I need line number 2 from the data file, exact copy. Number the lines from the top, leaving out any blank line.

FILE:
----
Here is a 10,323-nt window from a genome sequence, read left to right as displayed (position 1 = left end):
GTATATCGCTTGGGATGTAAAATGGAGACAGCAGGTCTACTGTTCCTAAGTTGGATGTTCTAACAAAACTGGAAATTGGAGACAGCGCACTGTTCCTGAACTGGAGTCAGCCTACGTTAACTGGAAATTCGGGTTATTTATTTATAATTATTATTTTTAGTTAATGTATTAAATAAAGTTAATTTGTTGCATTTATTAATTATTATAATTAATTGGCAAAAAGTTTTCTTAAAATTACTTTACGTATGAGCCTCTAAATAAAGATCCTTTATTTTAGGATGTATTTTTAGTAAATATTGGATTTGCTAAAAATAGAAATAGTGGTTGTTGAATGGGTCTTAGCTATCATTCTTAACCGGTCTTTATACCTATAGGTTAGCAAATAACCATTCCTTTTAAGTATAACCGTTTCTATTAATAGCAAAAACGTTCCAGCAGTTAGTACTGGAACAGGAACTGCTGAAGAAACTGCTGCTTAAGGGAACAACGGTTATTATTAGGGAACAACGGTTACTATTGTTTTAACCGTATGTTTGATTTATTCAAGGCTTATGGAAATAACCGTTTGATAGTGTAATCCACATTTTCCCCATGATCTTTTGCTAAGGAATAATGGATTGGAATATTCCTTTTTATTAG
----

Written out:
GTATATCGCTTGGGATGTAAAATGGAGACAGCAGGTCTACTGTTCCTAAGTTGGATGTTCTAACAAAACTGGAAATTGGAGACAGCGCACTGTTCCTGAACTGGAGTCAGCCTACGTTAACTGGAAATTCGGGTTATTTATTTATAATTATTATTTTTAGTTAATGTATTAAATAAAGTTAATTTGTTGCATTTATTAATTATTATAATTAATTGGCAAAAAGTTTTCTTAAAATTACTTTACGTATGAGCCTCTAAATAAAGATCCTTTATTTTAGGATGTATTTTTAGTAAATATTGGATTTGCTAAAAATAGAAATAGTGGTTGTTGAATGGGTCTTAGCTATCATTCTTAACCGGTCTTTATACCTATAGGTTAGCAAATAACCATTCCTTTTAAGTATAACCGTTTCTATTAATAGCAAAAACGTTCCAGCAGTTAGTACTGGAACAGGAACTGCTGAAGAAACTGCTGCTTAAGGGAACAACGGTTATTATTAGGGAACAACGGTTACTATTGTTTTAACCGTATGTTTGATTTATTCAAGGCTTATGGAAATAACCGTTTGATAGTGTAATCCACATTTTCCCCATGATCTTTTGCTAAGGAATAATGGATTGGAATATTCCTTTTTATTAG